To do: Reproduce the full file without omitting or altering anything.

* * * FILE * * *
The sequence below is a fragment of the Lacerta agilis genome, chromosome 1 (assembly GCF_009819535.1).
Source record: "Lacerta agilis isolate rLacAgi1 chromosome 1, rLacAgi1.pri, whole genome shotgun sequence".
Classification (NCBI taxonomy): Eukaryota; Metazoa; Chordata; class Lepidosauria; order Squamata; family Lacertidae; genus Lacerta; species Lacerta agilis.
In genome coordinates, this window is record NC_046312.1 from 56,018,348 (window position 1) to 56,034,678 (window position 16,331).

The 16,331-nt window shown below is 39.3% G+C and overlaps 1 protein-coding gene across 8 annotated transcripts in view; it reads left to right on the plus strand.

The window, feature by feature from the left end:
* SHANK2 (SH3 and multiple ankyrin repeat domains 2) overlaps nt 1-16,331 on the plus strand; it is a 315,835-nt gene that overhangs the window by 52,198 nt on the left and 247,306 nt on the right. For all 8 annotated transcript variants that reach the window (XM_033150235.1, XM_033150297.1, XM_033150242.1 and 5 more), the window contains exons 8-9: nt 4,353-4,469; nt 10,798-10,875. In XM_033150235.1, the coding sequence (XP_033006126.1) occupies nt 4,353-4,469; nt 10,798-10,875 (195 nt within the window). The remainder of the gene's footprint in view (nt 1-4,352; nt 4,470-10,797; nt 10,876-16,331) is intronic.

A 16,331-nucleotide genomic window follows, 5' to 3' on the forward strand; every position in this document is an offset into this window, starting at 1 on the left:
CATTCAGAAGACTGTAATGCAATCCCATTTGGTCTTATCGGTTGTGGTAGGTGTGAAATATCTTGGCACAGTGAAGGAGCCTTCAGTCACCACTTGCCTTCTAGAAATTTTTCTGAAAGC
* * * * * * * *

The sequence below is a fragment of the Lacerta agilis genome, chromosome 1 (assembly GCF_009819535.1).
Source record: "Lacerta agilis isolate rLacAgi1 chromosome 1, rLacAgi1.pri, whole genome shotgun sequence".
Classification (NCBI taxonomy): Eukaryota; Metazoa; Chordata; class Lepidosauria; order Squamata; family Lacertidae; genus Lacerta; species Lacerta agilis.
In genome coordinates, this window is record NC_046312.1 from 56,018,348 (window position 1) to 56,034,678 (window position 16,331).

The 16,331-nt window shown below is 39.3% G+C and overlaps 1 protein-coding gene across 8 annotated transcripts in view; it reads left to right on the plus strand.

The window, feature by feature from the left end:
* SHANK2 (SH3 and multiple ankyrin repeat domains 2) overlaps nt 1-16,331 on the plus strand; it is a 315,835-nt gene that overhangs the window by 52,198 nt on the left and 247,306 nt on the right. For all 8 annotated transcript variants that reach the window (XM_033150235.1, XM_033150297.1, XM_033150242.1 and 5 more), the window contains exons 8-9: nt 4,353-4,469; nt 10,798-10,875. In XM_033150235.1, the coding sequence (XP_033006126.1) occupies nt 4,353-4,469; nt 10,798-10,875 (195 nt within the window). The remainder of the gene's footprint in view (nt 1-4,352; nt 4,470-10,797; nt 10,876-16,331) is intronic.

A 16,331-nucleotide genomic window follows, 5' to 3' on the forward strand; every position in this document is an offset into this window, starting at 1 on the left:
CATTCAGAAGACTGTAATGCAATCCCATTTGGTCTTATCGGTTGTGGTAGGTGTGAAATATCTTGGCACAGTGAAGGAGCCTTCAGTCACCACTTGCCTTCTAGAAATTTTTCTGAAAGC